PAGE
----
Measurement is the quantification of attributes of an object or event, which can be used to compare with other objects or events. In other words, measurement is a process of determining how large or small a physical quantity is as compared to a basic reference quantity of the same kind. The scope and application of measurement are dependent on the context and discipline. In natural sciences and engineering, measurements do not apply to nominal properties of objects or events, which is consistent with the guidelines of the International vocabulary of metrology published by the International Bureau of Weights and Measures. However, in other fields such as statistics as well as the social and behavioural sciences, measurements can have multiple levels, which would include nominal, ordinal, interval and ratio scales.
Measurement is a cornerstone of trade, science, technology and quantitative research in many disciplines. Historically, many measurement systems existed for the varied fields of human existence to facilitate comparisons in these fields. Often these were achieved by local agreements between trading partners or collaborators. Since the 18th century, developments progressed towards unifying, widely accepted standards that resulted in the modern International System of Units (SI). This system reduces all physical measurements to a mathematical combination of seven base units. The science of measurement is pursued in the field of metrology.
Measurement is defined as the process of comparison of an unknown quantity with a known or standard quantity.
- The level of measurement is a taxonomy for the methodological character of a comparison. For example, two states of a property may be compared by ratio, difference, or ordinal preference. The type is commonly not explicitly expressed, but implicit in the definition of a measurement procedure.
- The magnitude is the numerical value of the characterization, usually obtained with a suitably chosen measuring instrument.
- A unit assigns a mathematical weighting factor to the magnitude that is derived as a ratio to the property of an artifact used as standard or a natural physical quantity.
- An uncertainty represents the random and systemic errors of the measurement procedure; it indicates a confidence level in the measurement. Errors are evaluated by methodically repeating measurements and considering the accuracy and precision of the measuring instrument.
Standardization of measurement units
Measurements most commonly use the International System of Units (SI) as a comparison framework. The system defines seven fundamental units: kilogram, metre, candela, second, ampere, kelvin, and mole. All of these units are defined without reference to a particular physical object which serves as a standard. Artifact-free definitions fix measurements at an exact value related to a physical constant or other invariable phenomena in nature, in contrast to standard artifacts which are subject to deterioration or destruction. Instead, the measurement unit can only ever change through increased accuracy in determining the value of the constant it is tied to.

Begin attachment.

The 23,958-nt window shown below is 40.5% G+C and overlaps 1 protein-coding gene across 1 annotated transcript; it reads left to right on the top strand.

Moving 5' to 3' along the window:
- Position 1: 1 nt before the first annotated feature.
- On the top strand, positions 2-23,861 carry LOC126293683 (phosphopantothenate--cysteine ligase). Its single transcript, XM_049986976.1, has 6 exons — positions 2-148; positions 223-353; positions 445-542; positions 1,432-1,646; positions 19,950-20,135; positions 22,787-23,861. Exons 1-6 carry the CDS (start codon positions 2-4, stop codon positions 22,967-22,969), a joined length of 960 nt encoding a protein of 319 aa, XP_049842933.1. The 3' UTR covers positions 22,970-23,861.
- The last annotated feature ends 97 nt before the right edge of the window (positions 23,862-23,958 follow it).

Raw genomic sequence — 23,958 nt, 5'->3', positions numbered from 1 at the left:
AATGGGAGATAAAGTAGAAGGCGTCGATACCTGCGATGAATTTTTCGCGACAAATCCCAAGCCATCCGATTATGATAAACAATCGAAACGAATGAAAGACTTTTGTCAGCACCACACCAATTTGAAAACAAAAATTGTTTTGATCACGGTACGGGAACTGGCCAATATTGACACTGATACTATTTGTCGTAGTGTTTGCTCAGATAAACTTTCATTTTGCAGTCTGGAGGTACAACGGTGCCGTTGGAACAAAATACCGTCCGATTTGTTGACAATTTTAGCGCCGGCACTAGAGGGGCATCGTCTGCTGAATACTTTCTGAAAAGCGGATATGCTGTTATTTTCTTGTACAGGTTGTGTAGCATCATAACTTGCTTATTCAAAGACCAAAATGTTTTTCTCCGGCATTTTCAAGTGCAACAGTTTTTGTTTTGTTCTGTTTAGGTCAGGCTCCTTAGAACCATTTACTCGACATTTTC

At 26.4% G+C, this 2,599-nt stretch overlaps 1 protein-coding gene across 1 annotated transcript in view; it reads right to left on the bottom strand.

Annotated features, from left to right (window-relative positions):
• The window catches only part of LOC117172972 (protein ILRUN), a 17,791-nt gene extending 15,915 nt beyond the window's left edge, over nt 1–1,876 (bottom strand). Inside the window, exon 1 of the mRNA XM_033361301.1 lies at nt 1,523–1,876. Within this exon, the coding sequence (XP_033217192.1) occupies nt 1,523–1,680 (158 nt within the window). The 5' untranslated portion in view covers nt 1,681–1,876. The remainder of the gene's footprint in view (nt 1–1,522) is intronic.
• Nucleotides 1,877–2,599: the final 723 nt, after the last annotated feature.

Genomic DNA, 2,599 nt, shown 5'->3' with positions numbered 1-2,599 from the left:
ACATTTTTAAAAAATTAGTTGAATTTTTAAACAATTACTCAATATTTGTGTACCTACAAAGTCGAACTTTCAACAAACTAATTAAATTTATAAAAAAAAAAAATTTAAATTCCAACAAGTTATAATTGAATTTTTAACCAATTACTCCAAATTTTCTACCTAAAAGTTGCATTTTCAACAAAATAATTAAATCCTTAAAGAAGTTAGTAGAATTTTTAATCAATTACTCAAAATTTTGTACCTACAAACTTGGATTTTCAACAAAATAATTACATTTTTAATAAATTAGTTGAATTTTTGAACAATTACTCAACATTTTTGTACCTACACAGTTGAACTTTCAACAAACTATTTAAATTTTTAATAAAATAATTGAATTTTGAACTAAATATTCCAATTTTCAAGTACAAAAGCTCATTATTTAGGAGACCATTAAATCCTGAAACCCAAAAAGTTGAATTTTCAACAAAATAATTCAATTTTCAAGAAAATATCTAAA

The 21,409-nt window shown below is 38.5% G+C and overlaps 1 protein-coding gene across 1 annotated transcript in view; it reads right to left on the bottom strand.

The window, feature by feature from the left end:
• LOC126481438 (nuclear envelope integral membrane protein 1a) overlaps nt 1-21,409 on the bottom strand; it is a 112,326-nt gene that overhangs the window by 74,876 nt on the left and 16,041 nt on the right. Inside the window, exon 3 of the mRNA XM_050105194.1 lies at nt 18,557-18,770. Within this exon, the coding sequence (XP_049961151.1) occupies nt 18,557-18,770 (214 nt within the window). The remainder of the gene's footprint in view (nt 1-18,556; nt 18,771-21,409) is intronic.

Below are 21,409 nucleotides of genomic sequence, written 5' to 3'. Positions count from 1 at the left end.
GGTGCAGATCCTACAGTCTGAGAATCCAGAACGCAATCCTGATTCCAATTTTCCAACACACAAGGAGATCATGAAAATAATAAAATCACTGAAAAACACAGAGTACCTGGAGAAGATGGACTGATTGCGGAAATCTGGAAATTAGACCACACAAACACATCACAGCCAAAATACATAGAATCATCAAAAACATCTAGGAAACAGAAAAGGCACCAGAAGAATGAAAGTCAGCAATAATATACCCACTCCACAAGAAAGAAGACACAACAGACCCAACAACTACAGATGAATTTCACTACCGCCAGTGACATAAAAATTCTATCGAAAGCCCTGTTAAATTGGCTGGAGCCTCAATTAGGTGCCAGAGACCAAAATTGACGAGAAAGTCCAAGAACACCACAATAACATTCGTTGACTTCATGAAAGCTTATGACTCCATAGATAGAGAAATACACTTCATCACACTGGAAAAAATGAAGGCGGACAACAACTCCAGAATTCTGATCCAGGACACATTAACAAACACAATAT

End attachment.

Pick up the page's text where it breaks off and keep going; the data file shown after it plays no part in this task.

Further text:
The first proposal to tie an SI base unit to an experimental standard independent of fiat was by Charles Sanders Peirce (1839–1914), who proposed to define the metre in terms of the wavelength of a spectral line. This directly influenced the Michelson–Morley experiment; Michelson and Morley cite Peirce, and improve on his method.
With the exception of a few fundamental quantum constants, units of measurement are derived from historical agreements. Nothing inherent in nature dictates that an inch has to be a certain length, nor that a mile is a better measure of distance than a kilometre. Over the course of human history, however, first for convenience and then for necessity, standards of measurement evolved so that communities would have certain common benchmarks. Laws regulating measurement were originally developed to prevent fraud in commerce.
Units of measurement are generally defined on a scientific basis, overseen by governmental or independent agencies, and established in international treaties, pre-eminent of which is the General Conference on Weights and Measures (CGPM), established in 1875 by the Metre Convention, overseeing the International System of Units (SI). For example, the metre was redefined in 1983 by the CGPM in terms of the speed of light, the kilogram was redefined in 2019 in terms of the Planck constant and the international yard was defined in 1960 by the governments of the United States, United Kingdom, Australia and South Africa as being exactly 0.9144 metres.
In the United States, the National Institute of Standards and Technology (NIST), a division of the United States Department of Commerce, regulates commercial measurements. In the United Kingdom, the role is performed by the National Physical Laboratory (NPL), in Australia by the National Measurement Institute, in South Africa by the Council for Scientific and Industrial Research and in India the National Physical Laboratory of India.